Boeing’s Plan for Old Parts as Gifts Will Thrill Hobby Enthusiasts
Aerospace company's new program sells old parts online in an innovative recycling program
In the past quarter century, recycling has moved from a new concept reserved mostly to hippies to something most people do, but new variations on the themes recycling and upcycling keep popping up. The newest twist in industrial recycling is Boeing’s new addition to their “Custom Hangar” online gift shop.
Starting this holiday season, Boeing is making vintage parts from their airplanes available for sale on the website. You can now buy engine blades from various models for $200 to $400, windows from 747s and 767s for $600, a table made from the core of a jet engine for $9,600, the control stick from a P-51 Mustang fighter for $1,250, a full galley beverage cart for $1,900 and similar pieces of air travel engineering and history.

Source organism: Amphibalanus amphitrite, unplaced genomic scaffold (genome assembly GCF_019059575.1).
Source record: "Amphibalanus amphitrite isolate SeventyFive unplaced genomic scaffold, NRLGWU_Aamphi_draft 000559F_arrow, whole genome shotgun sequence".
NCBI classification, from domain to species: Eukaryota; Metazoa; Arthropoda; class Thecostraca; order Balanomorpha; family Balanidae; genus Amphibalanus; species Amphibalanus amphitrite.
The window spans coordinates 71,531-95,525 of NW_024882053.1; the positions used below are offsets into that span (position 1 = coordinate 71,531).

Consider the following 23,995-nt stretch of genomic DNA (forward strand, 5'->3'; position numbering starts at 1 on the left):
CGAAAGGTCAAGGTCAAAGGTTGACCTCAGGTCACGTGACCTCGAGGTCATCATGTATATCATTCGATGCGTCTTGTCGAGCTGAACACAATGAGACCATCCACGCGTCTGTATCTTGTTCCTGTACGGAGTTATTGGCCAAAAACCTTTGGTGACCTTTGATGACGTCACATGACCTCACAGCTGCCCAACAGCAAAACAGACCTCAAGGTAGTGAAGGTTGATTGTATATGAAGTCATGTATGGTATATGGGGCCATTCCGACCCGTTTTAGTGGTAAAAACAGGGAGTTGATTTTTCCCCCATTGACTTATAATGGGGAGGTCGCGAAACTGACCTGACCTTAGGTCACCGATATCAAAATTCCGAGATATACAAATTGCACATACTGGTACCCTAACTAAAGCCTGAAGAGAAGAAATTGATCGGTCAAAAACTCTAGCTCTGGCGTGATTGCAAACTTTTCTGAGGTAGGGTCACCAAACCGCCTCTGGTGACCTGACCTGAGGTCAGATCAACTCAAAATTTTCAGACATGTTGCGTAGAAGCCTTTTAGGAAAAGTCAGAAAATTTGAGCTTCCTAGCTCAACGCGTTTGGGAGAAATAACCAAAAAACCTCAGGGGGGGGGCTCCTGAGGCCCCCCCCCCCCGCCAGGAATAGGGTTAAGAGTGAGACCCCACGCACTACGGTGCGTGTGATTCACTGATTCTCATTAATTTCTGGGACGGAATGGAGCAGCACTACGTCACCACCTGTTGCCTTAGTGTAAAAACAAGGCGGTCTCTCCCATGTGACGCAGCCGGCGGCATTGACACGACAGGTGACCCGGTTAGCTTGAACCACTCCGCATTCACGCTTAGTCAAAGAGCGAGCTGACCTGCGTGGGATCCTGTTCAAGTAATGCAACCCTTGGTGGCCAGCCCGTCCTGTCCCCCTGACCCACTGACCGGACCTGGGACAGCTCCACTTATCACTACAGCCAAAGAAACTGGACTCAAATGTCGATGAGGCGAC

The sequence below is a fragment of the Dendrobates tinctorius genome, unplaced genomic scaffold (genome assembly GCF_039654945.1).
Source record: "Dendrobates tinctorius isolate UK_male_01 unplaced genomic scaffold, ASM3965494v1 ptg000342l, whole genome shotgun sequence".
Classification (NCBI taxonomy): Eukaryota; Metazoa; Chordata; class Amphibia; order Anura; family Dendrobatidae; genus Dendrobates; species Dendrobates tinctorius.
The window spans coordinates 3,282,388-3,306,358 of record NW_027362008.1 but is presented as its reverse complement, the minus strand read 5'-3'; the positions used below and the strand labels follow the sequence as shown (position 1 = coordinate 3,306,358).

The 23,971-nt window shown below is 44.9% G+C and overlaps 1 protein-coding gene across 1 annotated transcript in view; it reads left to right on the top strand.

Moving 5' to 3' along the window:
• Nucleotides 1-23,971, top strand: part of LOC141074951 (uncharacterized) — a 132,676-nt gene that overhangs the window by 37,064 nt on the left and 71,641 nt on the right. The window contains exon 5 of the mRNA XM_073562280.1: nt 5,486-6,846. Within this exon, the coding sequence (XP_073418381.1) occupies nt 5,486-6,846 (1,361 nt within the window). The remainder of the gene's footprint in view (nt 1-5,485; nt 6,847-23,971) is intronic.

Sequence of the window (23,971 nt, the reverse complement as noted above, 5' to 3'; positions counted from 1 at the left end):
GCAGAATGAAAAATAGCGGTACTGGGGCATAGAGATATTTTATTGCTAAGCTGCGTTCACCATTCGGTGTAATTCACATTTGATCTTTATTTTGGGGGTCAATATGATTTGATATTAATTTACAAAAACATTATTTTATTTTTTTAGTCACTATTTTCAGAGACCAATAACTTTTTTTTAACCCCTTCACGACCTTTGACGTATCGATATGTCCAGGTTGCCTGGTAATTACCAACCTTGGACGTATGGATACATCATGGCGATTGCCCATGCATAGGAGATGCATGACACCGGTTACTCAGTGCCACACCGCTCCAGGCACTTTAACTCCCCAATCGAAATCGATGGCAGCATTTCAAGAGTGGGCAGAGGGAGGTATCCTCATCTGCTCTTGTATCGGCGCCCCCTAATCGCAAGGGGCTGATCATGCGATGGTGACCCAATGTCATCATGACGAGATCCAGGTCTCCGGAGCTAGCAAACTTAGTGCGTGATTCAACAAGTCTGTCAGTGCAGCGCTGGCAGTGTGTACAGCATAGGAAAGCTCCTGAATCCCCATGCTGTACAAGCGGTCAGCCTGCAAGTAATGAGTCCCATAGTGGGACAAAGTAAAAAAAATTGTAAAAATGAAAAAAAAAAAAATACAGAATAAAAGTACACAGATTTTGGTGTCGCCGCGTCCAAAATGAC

Holiday gifting for aerospace enthusiasts and engineering buffs are a natural fit for these new offerings, but Boeing is having trouble keeping the items in stock because of how many other customers are buying up the items. Artists with enough budget are picking them up for inclusion in sculptures and similar installations. Interior decorators are making them part of home schemes even for customers who aren’t airplane fans. The price points are too high for people to buy just because they want to encourage industrial recycling, but that aspect has been the focus of most media attention on Boeing’s move.
Industrial metal recycling is old and well-established, so the aluminum and steel in the parts would otherwise have been melted down and sold as scrap. But the other pieces — the plastic in the beverage cart wheels or the carpet fibers in the seat covers — are toxic to burn and difficult to recycle. Previously, they wound up in landfills. If Boeing’s vintage parts sales continues to succeed, their new home will make the new owners and the environment happy.